When Workers’ Lives Are Contingent On Employers’ Whims
THEY MAKE UP 25 percent of the work force and outnumber employees of the Fortune 500 combined, but contingent workers are the Rodney Dangerfields of the workplace.
These part-time, temporary and freelance laborers are seeping into all parts of the economy, from janitorial work to management, yet the work-family conflicts that often threaten their performance don’t get much respect. When speakers raised the topic at a work-family conference at Drexel University, discussion almost died. ``The reaction among employers is so strongly, `Why should we care?‴ says one expert.
Yet there is ample evidence that many contingent workers face daunting child-care and family problems, without any of the usual safety nets such as paid sick or personal days, flextime or even a controllable work schedule. ``They are falling through the cracks,″ says Kathleen Christensen, a professor at City University of New York who, in a new study with Boston University’s Center on Work and Family, found that contingent workers are largely excluded from employers’ work-family programs.
Consider Veronica Lofton. A single mother who works two part-time jobs _ one as a bookkeeper and another as a parking control officer in Oakland, Calif. _ Ms. Lofton gets no paid time off. (She also attends nursing school at night.) Even the most commonplace incidents ignite a chain reaction of stress. When her four-year-old son fell off the monkey bars at day care, she had to leave work to take him to the doctor. That cost her most of a day’s pay, and she is having trouble covering her bills. She hopes to make it up by selling Tupperware, her sideline business.
But she is already stretched perilously thin: When she got the flu last week, she kept working to avoid losing more pay, making herself so ill that she had to ask a relative to pick up her son that night. Such stresses, she says, are partly to blame for the recent breakup of her marriage. She was unable ``to give much time″ to it, she says. ``Everyday I would get up and say, `I have too much on my mind. I can’t talk.‴
TO BE SURE, temporary, part-time or freelance work is itself a solution to work-family problems for many people. When Terri Beddington, a former sales promotion manager, had to move to Old Greenwich, Conn., to care for her dying father, she was glad to find a temporary job near his home. ``It has really filled a need at this time of my life,″ she says.
But for a significant number of others, what looks like a lot of flexibility is really none. When Paolo Pontoniere’s schedule as a bartender at a San Francisco hotel was changed to five days a week from two with just 72 hours’ notice, he had to make ``tons of telephone calls″ to find a sitter for his three children. Employers ``look at the employee as a mechanical being, who has no life or family behind him,″ he says.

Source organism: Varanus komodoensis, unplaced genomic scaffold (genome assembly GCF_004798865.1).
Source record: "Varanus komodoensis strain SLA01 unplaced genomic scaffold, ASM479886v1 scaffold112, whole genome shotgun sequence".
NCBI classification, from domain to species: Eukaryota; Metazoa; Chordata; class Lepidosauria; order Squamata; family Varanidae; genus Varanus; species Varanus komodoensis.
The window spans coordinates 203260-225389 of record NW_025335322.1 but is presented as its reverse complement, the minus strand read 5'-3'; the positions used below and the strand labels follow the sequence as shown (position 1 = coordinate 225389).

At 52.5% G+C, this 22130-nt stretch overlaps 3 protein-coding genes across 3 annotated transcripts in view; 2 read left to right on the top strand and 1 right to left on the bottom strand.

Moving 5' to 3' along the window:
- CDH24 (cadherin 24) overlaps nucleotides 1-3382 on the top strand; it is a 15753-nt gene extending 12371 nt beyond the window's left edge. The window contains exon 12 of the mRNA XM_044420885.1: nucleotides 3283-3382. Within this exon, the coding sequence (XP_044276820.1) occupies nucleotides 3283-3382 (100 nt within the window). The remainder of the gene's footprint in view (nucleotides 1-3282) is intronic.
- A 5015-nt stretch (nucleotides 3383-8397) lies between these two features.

Low status on the job can create a domino effect of stress and turmoil at home. One temporary worker for an AT&T subsidiary has been told by her bosses repeatedly that she doesn’t qualify for permanent status, though they say her work is good. She calls her continuing temp status humiliating: ``My husband keeps saying, `When are they going to hire you?′ The tension is always there.″
Cheryl Rampage, director of graduate education at Northwestern University’s Family Institute, says, ``The lack of predictability and consistency″ linked to many contingent jobs ``is corrosive to family members’ sense of well-being. Children show it most acutely,″ sometimes by acting alienated and out of control, she says, ``but adults will also feel it, in the form of impairment of relationships.″ Job stress is more than three times more likely to spill over into the home than family problems are to crop up at work, says Families & Work Institute, New York.
WHEN SUE Schillerstrom, who is on call as a part-time medical assistant at a Planned Parenthood clinic in Hayward, Calif., is called in abruptly, ``the whole family has to compensate,″ she says. Recently, her 14-year-old daughter resented being unexpectedly left in charge of two siblings. She complained, ``I really wanted to talk to you after school today,″ Ms. Schillerstrom says. The problem, she says, is she can’t plan for her absences.
Why should employers care? If contingent workers ``are facing all sorts of personal problems, it is going to show up on the job. Either they won’t come to work, or they’ll be highly distracted,″ Dr. Christensen says. A Georgetown University study of contingent workers found that reduced productivity from high turnover wiped out the savings from hiring them.
And family turmoil can have longterm costs. For many of the years her three children were teenagers, Lucy Jobe’s schedule as a part-time waitress changed every few days, from night shifts to days and back again, while her husband worked everchanging rotating shifts. Her repeated pleas for a steadier schedule were rejected. As a result, family life lacked predictability. Ms. Jobe tried hard to compensate, fixing dinner for the children to heat in the microwave and leaving long notes.
But the Jobes believe the unpredictability played a role in the problems experienced by their son, now 19, who joined a gang and had some legal scrapes. They believe, and psychologists say, that children sometimes embrace gang life for its structure and predictability. ``He has mentioned it to me, he said, `I needed you here,‴ Ms. Jobe says. ``But what can you do? You’ve got to put food on the table.″